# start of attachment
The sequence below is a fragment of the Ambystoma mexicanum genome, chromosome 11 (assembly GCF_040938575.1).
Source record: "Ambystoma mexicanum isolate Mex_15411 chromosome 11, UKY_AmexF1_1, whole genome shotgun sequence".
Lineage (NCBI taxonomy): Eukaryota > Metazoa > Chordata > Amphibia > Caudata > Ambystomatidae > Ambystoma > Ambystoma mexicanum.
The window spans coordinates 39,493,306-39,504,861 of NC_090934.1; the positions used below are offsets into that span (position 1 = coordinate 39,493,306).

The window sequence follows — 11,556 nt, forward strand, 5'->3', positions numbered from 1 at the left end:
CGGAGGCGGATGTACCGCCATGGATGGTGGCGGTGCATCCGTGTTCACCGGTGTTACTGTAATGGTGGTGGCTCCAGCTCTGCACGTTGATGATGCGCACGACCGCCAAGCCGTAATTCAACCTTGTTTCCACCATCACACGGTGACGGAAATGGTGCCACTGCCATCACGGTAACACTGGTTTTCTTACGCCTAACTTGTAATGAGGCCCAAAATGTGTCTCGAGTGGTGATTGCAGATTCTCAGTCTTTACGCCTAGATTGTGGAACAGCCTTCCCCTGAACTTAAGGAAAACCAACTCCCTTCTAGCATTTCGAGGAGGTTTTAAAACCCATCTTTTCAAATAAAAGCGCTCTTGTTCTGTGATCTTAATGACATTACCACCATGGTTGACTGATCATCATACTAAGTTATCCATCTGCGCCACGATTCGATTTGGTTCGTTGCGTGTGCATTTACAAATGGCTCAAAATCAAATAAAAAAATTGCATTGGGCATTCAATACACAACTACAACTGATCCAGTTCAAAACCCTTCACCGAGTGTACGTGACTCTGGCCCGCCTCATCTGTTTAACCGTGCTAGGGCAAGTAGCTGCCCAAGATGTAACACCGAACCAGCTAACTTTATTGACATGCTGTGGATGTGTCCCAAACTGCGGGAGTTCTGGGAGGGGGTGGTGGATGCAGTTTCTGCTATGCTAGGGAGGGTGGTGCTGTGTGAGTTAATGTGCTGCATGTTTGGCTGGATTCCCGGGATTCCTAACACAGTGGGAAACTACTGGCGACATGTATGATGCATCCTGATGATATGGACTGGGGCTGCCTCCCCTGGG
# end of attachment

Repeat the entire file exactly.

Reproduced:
The sequence below is a fragment of the Ambystoma mexicanum genome, chromosome 11 (assembly GCF_040938575.1).
Source record: "Ambystoma mexicanum isolate Mex_15411 chromosome 11, UKY_AmexF1_1, whole genome shotgun sequence".
Lineage (NCBI taxonomy): Eukaryota > Metazoa > Chordata > Amphibia > Caudata > Ambystomatidae > Ambystoma > Ambystoma mexicanum.
The window spans coordinates 39,493,306-39,504,861 of NC_090934.1; the positions used below are offsets into that span (position 1 = coordinate 39,493,306).

The window sequence follows — 11,556 nt, forward strand, 5'->3', positions numbered from 1 at the left end:
CGGAGGCGGATGTACCGCCATGGATGGTGGCGGTGCATCCGTGTTCACCGGTGTTACTGTAATGGTGGTGGCTCCAGCTCTGCACGTTGATGATGCGCACGACCGCCAAGCCGTAATTCAACCTTGTTTCCACCATCACACGGTGACGGAAATGGTGCCACTGCCATCACGGTAACACTGGTTTTCTTACGCCTAACTTGTAATGAGGCCCAAAATGTGTCTCGAGTGGTGATTGCAGATTCTCAGTCTTTACGCCTAGATTGTGGAACAGCCTTCCCCTGAACTTAAGGAAAACCAACTCCCTTCTAGCATTTCGAGGAGGTTTTAAAACCCATCTTTTCAAATAAAAGCGCTCTTGTTCTGTGATCTTAATGACATTACCACCATGGTTGACTGATCATCATACTAAGTTATCCATCTGCGCCACGATTCGATTTGGTTCGTTGCGTGTGCATTTACAAATGGCTCAAAATCAAATAAAAAAATTGCATTGGGCATTCAATACACAACTACAACTGATCCAGTTCAAAACCCTTCACCGAGTGTACGTGACTCTGGCCCGCCTCATCTGTTTAACCGTGCTAGGGCAAGTAGCTGCCCAAGATGTAACACCGAACCAGCTAACTTTATTGACATGCTGTGGATGTGTCCCAAACTGCGGGAGTTCTGGGAGGGGGTGGTGGATGCAGTTTCTGCTATGCTAGGGAGGGTGGTGCTGTGTGAGTTAATGTGCTGCATGTTTGGCTGGATTCCCGGGATTCCTAACACAGTGGGAAACTACTGGCGACATGTATGATGCATCCTGATGATATGGACTGGGGCTGCCTCCCCTGGG